Current and emerging therapies for PNETs in patients with or without MEN1.
Frost M., Lines KE., Thakker RV.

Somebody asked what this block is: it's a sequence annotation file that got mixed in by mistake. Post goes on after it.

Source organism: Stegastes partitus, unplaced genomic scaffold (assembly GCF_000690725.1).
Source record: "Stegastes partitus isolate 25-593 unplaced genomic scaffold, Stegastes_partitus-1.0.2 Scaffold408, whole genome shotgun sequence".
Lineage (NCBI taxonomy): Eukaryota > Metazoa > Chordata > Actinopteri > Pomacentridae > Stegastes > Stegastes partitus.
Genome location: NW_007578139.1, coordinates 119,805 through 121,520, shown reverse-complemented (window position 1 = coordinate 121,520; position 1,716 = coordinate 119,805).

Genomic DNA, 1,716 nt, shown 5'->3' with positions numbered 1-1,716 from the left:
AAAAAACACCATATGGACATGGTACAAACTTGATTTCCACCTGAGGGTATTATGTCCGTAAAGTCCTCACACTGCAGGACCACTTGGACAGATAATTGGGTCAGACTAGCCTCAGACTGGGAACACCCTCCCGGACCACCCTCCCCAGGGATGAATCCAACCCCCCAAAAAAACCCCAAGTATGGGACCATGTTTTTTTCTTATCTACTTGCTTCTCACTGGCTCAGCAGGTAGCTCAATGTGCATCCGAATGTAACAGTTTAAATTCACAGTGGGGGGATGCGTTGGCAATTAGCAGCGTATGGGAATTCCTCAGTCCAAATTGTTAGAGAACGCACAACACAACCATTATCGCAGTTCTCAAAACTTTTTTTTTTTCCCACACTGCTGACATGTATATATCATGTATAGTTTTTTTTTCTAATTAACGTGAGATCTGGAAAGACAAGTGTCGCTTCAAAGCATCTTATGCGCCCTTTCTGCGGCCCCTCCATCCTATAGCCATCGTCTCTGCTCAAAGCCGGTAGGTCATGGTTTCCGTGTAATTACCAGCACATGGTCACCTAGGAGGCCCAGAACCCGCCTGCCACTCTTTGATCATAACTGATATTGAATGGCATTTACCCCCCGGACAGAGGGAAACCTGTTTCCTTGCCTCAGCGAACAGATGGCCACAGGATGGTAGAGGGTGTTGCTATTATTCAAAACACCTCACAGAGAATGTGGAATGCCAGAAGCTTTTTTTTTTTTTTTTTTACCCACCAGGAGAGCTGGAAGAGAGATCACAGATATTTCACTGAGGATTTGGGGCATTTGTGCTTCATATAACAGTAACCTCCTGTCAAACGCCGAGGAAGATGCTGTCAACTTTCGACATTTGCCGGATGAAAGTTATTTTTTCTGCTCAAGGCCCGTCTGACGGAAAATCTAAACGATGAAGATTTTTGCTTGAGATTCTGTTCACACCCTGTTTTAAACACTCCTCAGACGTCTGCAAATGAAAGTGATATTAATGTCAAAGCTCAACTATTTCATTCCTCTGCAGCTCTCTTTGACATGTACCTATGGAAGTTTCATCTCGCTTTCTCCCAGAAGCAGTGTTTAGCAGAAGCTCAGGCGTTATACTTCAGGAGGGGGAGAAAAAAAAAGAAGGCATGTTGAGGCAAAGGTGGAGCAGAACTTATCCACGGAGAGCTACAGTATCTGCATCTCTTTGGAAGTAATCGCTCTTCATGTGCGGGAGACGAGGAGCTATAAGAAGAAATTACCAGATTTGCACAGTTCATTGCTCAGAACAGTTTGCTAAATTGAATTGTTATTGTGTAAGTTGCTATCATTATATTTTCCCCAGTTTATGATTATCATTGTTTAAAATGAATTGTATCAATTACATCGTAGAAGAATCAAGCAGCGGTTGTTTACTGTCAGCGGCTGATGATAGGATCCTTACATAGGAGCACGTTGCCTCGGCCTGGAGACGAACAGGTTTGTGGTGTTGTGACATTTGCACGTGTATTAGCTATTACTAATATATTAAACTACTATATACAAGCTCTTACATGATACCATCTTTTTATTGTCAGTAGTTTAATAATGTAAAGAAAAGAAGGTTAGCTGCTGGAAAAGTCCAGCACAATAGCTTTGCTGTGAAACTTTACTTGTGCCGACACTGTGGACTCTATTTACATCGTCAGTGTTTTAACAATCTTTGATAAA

Pancreatic neuroendocrine tumours (PNETs) might occur as a non-familial isolated endocrinopathy or as part of a complex hereditary syndrome, such as multiple endocrine neoplasia type 1 (MEN1). MEN1 is an autosomal dominant disorder characterized by the combined occurrence of PNETs with tumours of the parathyroids and anterior pituitary. Treatments for primary PNETs include surgery. Treatments for non-resectable PNETs and metastases include biotherapy (for example, somatostatin analogues, inhibitors of receptors and monoclonal antibodies), chemotherapy and radiological therapy. All these treatments are effective for PNETs in patients without MEN1; however, there is a scarcity of clinical trials reporting the efficacy of the same treatments of PNETs in patients with MEN1. Treatment of PNETs in patients with MEN1 is challenging owing to the concomitant development of other tumours, which might have metastasized. In recent years, preclinical studies have identified potential new therapeutic targets for treating MEN1-associated neuroendocrine tumours (including PNETs), and these include epigenetic modification, the β-catenin-wingless (WNT) pathway, Hedgehog signalling, somatostatin receptors and MEN1 gene replacement therapy. This Review discusses these advances.